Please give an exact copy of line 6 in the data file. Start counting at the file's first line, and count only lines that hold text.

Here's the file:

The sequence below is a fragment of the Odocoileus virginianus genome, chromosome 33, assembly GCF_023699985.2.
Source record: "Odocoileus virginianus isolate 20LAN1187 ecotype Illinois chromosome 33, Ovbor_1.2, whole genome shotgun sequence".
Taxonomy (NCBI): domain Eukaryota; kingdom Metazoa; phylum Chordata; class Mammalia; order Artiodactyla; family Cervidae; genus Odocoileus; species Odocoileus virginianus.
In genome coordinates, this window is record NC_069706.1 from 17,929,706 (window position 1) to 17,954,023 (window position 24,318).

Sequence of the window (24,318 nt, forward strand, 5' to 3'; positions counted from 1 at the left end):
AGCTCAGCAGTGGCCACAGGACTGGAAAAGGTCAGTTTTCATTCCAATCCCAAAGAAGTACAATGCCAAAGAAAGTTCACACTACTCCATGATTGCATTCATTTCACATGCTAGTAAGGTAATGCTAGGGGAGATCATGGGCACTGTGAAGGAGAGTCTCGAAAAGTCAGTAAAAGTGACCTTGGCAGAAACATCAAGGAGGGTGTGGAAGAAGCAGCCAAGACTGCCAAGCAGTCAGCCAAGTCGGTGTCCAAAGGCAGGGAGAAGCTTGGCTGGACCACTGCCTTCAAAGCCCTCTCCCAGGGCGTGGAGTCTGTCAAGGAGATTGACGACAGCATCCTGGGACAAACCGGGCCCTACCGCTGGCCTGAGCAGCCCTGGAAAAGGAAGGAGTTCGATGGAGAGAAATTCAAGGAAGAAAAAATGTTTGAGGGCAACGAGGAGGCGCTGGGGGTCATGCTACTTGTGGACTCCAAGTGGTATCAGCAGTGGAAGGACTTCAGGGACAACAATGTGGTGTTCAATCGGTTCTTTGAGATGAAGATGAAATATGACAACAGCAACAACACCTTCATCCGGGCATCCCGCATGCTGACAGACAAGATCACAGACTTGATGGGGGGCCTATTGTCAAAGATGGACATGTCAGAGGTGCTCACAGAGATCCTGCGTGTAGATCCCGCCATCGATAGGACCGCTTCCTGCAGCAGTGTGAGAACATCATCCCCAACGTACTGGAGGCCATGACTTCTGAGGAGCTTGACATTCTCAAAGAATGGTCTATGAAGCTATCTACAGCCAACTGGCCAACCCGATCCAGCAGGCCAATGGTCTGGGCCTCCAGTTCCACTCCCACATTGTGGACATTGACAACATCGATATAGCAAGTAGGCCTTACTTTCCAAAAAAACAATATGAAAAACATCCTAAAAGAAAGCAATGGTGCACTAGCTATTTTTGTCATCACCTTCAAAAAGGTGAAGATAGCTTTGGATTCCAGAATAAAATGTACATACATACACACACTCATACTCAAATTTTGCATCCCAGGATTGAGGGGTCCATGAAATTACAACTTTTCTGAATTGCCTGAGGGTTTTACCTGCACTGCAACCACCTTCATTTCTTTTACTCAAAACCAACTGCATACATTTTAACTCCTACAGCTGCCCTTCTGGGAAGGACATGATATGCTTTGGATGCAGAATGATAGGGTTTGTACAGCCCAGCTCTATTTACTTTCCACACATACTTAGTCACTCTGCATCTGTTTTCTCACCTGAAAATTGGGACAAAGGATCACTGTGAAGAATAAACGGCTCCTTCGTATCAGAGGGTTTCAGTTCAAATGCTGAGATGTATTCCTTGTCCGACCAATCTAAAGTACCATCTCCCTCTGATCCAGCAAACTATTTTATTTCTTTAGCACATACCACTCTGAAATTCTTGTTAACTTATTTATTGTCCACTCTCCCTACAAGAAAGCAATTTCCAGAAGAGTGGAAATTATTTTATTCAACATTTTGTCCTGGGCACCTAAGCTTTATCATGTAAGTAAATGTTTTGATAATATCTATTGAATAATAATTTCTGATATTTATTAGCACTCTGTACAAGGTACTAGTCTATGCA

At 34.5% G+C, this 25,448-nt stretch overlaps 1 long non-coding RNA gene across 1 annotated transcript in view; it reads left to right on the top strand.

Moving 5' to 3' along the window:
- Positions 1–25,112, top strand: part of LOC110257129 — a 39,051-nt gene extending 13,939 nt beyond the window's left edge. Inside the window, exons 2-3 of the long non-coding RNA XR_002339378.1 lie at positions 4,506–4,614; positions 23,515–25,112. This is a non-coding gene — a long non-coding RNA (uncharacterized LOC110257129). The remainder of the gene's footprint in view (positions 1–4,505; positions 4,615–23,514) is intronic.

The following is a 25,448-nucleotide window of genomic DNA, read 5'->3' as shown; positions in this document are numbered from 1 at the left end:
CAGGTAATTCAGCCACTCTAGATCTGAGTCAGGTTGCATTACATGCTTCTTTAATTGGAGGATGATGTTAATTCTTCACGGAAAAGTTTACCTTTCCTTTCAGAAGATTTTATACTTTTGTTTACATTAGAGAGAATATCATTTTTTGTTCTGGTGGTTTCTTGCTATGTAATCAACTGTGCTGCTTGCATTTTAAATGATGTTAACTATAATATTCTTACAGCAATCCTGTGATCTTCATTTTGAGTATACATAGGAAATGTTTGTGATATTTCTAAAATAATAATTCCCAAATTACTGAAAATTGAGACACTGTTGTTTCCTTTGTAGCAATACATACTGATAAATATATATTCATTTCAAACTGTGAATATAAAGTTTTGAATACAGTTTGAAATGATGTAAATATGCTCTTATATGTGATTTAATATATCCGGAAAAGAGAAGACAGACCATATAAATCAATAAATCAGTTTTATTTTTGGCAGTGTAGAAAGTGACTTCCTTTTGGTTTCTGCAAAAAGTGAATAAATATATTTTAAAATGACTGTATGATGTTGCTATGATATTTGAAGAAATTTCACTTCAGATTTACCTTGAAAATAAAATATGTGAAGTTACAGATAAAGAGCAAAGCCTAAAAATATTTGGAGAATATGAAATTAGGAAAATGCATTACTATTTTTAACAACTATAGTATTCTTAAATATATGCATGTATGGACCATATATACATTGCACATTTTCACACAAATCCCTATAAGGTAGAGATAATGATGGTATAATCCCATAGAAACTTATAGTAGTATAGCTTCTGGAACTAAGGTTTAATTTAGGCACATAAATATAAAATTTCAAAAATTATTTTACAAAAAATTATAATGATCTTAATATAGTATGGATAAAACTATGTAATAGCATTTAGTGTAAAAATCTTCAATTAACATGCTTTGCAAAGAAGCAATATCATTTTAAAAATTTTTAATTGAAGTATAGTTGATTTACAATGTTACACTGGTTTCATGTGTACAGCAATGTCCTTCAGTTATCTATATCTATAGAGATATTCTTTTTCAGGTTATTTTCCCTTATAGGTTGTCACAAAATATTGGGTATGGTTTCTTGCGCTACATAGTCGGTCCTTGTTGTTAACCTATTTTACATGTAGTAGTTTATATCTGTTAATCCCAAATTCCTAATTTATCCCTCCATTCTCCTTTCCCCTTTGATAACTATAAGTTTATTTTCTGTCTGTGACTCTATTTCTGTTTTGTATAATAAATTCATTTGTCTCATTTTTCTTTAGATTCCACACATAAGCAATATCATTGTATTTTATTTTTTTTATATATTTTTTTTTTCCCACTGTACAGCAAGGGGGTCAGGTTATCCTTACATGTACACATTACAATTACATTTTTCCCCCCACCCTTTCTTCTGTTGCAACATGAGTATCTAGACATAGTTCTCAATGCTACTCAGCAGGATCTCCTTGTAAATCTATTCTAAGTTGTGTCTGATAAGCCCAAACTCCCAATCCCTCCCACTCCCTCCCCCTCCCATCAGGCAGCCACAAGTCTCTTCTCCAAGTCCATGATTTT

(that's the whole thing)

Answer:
AGCTCAGCAGTGGCCACAGGACTGGAAAAGGTCAGTTTTCATTCCAATCCCAAAGAAGTACAATGCCAAAGAAAGTTCACACTACTCCATGATTGCATTCATTTCACATGCTAGTAAGGTAATGCTAGGGGAGATCATGGGCACTGTGAAGGAGAGTCTCGAAAAGTCAGTAAAAGTGACCTTGGCAGAAACATCAAGGAGGGTGTGGAAGAAGCAGCCAAGACTGCCAAGCAGTCAGCCAAGTCGGTGTCCAAAGGCAGGGAGAAGCTTGGCTGGACCACTGCCTTCAAAGCCCTCTCCCAGGGCGTGGAGTCTGTCAAGGAGATTGACGACAGCATCCTGGGACAAACCGGGCCCTACCGCTGGCCTGAGCAGCCCTGGAAAAGGAAGGAGTTCGATGGAGAGAAATTCAAGGAAGAAAAAATGTTTGAGGGCAACGAGGAGGCGCTGGGGGTCATGCTACTTGTGGACTCCAAGTGGTATCAGCAGTGGAAGGACTTCAGGGACAACAATGTGGTGTTCAATCGGTTCTTTGAGATGAAGATGAAATATGACAACAGCAACAACACCTTCATCCGGGCATCCCGCATGCTGACAGACAAGATCACAGACTTGATGGGGGGCCTATTGTCAAAGATGGACATGTCAGAGGTGCTCACAGAGATCCTGCGTGTAGATCCCGCCATCGATAGGACCGCTTCCTGCAGCAGTGTGAGAACATCATCCCCAACGTACTGGAGGCCATGACTTCTGAGGAGCTTGACATTCTCAAAGAATGGTCTATGAAGCTATCTACAGCCAACTGGCCAACCCGATCCAGCAGGCCAATGGTCTGGGCCTCCAGTTCCACTCCCACATTGTGGACATTGACAACATCGATATAGCAAGTAGGCCTTACTTTCCAAAAAAACAATATGAAAAACATCCTAAAAGAAAGCAATGGTGCACTAGCTATTTTTGTCATCACCTTCAAAAAGGTGAAGATAGCTTTGGATTCCAGAATAAAATGTACATACATACACACACTCATACTCAAATTTTGCATCCCAGGATTGAGGGGTCCATGAAATTACAACTTTTCTGAATTGCCTGAGGGTTTTACCTGCACTGCAACCACCTTCATTTCTTTTACTCAAAACCAACTGCATACATTTTAACTCCTACAGCTGCCCTTCTGGGAAGGACATGATATGCTTTGGATGCAGAATGATAGGGTTTGTACAGCCCAGCTCTATTTACTTTCCACACATACTTAGTCACTCTGCATCTGTTTTCTCACCTGAAAATTGGGACAAAGGATCACTGTGAAGAATAAACGGCTCCTTCGTATCAGAGGGTTTCAGTTCAAATGCTGAGATGTATTCCTTGTCCGACCAATCTAAAGTACCATCTCCCTCTGATCCAGCAAACTATTTTATTTCTTTAGCACATACCACTCTGAAATTCTTGTTAACTTATTTATTGTCCACTCTCCCTACAAGAAAGCAATTTCCAGAAGAGTGGAAATTATTTTATTCAACATTTTGTCCTGGGCACCTAAGCTTTATCATGTAAGTAAATGTTTTGATAATATCTATTGAATAATAATTTCTGATATTTATTAGCACTCTGTACAAGGTACTAGTCTATGCA